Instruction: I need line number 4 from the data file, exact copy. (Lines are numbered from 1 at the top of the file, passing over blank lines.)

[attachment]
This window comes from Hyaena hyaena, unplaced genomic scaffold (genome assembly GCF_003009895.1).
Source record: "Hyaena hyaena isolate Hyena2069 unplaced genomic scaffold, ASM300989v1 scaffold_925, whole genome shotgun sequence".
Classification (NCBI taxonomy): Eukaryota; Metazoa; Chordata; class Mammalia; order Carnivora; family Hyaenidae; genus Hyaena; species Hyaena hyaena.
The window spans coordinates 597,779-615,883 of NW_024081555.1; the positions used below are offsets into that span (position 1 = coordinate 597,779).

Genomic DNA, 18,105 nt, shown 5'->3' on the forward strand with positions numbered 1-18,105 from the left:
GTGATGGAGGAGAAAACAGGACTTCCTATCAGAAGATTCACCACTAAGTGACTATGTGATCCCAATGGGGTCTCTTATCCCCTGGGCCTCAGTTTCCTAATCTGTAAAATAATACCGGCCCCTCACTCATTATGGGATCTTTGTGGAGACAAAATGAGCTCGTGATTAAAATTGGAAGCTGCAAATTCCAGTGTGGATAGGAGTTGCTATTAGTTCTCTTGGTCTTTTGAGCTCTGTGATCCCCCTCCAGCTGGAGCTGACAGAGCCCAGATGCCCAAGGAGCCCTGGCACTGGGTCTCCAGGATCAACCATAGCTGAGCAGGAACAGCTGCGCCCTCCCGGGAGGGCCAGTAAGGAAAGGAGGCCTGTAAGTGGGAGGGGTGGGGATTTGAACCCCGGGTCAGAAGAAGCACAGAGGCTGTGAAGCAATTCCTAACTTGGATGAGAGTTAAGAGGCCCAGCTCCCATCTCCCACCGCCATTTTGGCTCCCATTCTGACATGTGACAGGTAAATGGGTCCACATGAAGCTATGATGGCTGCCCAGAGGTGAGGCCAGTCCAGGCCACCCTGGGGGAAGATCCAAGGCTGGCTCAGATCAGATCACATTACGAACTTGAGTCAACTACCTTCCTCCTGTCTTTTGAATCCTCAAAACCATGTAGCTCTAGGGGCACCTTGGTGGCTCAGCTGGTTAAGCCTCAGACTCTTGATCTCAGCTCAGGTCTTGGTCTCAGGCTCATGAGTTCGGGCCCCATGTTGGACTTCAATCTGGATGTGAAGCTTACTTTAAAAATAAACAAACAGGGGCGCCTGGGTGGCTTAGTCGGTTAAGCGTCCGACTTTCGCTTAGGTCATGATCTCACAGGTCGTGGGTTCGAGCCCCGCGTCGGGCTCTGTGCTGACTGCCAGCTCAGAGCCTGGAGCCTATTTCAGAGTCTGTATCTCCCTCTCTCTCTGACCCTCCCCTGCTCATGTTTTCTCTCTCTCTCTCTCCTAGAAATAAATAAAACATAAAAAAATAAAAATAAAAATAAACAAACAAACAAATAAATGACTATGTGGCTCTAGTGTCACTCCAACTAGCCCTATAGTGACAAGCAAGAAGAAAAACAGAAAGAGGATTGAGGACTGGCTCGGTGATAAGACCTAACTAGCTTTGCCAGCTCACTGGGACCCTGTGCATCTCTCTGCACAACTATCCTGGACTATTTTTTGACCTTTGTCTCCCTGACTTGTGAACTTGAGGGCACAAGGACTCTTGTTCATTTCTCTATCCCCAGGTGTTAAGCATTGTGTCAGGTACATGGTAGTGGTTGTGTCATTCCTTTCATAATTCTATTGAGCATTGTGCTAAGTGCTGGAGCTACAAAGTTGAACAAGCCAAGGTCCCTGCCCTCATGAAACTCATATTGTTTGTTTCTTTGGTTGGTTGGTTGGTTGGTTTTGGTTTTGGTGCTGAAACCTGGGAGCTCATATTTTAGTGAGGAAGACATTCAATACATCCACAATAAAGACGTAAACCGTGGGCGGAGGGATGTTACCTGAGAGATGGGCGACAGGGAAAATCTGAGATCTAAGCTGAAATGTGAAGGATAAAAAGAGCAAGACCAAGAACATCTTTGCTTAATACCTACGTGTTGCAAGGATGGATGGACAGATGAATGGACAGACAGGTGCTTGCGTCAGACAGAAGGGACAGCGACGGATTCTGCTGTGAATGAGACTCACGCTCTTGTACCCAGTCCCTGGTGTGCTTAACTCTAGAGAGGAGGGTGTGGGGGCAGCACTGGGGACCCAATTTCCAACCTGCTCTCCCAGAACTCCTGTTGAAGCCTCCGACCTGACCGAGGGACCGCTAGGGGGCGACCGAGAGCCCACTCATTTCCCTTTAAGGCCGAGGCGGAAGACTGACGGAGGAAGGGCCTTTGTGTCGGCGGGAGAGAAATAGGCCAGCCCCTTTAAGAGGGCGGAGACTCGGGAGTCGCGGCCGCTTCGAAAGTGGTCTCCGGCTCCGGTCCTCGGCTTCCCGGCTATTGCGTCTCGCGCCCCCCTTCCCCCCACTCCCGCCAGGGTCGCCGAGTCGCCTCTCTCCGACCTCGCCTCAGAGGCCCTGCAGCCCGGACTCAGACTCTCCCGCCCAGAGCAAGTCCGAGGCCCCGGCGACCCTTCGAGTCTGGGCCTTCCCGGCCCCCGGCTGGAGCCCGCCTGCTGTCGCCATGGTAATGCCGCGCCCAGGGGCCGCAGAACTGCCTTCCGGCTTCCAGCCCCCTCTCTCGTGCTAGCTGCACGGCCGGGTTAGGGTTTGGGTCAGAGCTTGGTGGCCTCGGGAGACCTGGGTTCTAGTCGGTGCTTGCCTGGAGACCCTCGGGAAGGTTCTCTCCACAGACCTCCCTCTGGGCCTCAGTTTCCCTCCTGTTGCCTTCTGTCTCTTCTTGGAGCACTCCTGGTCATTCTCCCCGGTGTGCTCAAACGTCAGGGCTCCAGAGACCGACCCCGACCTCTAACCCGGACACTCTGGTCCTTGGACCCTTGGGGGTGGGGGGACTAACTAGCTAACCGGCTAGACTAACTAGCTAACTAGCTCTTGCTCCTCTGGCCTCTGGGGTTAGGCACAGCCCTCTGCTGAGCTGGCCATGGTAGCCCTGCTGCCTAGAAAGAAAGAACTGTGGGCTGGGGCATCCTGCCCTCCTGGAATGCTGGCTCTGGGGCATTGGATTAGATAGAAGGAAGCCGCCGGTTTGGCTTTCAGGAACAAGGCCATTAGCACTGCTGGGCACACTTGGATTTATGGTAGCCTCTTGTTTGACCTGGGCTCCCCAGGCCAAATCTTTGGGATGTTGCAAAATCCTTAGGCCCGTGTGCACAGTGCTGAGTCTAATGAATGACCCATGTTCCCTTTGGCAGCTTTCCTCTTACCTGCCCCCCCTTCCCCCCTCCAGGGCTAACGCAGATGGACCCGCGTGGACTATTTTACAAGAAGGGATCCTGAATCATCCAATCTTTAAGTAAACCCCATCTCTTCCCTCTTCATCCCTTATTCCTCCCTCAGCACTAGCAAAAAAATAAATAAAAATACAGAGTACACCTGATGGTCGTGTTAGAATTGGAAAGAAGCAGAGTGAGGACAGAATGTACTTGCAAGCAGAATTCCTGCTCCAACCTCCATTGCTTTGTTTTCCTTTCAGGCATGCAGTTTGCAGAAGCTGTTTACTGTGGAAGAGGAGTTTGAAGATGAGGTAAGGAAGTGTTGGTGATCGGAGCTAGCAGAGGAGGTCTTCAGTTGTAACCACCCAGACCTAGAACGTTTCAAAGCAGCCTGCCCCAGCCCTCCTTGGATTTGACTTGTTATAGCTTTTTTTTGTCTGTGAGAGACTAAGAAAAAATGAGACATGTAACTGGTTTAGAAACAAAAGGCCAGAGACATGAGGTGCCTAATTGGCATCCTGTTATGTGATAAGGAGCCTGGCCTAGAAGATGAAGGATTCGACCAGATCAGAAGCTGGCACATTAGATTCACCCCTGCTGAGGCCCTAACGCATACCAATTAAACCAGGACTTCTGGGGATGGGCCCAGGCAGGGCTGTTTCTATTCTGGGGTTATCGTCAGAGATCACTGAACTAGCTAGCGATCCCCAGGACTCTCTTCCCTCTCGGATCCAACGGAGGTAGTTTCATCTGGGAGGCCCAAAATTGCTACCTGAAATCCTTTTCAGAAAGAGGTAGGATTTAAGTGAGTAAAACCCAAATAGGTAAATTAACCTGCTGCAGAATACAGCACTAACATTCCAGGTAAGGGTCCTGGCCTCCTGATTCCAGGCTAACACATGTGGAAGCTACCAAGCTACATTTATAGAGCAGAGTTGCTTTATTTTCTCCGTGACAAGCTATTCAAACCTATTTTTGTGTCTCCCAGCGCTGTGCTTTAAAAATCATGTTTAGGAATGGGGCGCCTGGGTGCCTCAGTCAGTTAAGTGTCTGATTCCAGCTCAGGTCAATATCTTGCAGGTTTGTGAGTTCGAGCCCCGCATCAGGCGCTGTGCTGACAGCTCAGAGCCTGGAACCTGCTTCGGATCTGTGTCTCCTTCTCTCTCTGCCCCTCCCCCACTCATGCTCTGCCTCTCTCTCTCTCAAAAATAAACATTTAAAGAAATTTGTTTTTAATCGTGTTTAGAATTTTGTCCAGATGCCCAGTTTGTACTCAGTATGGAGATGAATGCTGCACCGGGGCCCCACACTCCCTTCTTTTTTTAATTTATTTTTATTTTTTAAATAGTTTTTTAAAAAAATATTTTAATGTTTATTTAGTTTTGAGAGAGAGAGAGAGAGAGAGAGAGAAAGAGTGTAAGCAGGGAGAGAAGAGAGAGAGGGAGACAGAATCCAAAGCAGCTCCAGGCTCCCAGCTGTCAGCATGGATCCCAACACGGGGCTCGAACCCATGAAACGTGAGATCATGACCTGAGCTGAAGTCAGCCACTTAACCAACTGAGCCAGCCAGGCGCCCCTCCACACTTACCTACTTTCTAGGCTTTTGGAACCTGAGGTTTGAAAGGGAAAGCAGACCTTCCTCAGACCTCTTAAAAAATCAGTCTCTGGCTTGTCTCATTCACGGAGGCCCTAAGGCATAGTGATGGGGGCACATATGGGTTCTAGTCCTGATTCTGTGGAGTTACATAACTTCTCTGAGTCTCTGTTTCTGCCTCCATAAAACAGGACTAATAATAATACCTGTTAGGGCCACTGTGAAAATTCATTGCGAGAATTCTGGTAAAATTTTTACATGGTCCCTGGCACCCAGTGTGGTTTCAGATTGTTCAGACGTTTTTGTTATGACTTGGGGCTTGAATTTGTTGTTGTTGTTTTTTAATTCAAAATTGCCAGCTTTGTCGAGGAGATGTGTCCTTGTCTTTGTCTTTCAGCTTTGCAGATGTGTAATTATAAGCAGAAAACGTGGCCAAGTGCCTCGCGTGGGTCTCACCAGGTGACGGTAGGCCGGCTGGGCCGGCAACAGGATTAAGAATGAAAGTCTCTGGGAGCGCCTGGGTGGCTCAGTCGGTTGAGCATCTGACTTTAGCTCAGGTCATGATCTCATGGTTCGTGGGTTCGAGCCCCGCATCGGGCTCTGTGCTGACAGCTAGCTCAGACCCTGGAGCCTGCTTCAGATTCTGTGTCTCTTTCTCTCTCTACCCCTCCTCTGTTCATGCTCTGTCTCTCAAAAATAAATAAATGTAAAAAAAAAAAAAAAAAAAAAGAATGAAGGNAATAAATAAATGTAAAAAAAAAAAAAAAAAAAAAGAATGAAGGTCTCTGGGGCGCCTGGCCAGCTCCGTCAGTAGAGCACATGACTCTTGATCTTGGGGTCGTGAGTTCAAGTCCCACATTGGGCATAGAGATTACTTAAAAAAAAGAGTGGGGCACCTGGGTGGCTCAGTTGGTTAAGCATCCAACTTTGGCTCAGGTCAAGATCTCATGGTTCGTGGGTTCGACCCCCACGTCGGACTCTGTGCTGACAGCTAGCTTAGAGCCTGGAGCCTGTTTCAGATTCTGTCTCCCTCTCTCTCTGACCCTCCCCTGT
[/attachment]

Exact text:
The window spans coordinates 597,779-615,883 of NW_024081555.1; the positions used below are offsets into that span (position 1 = coordinate 597,779).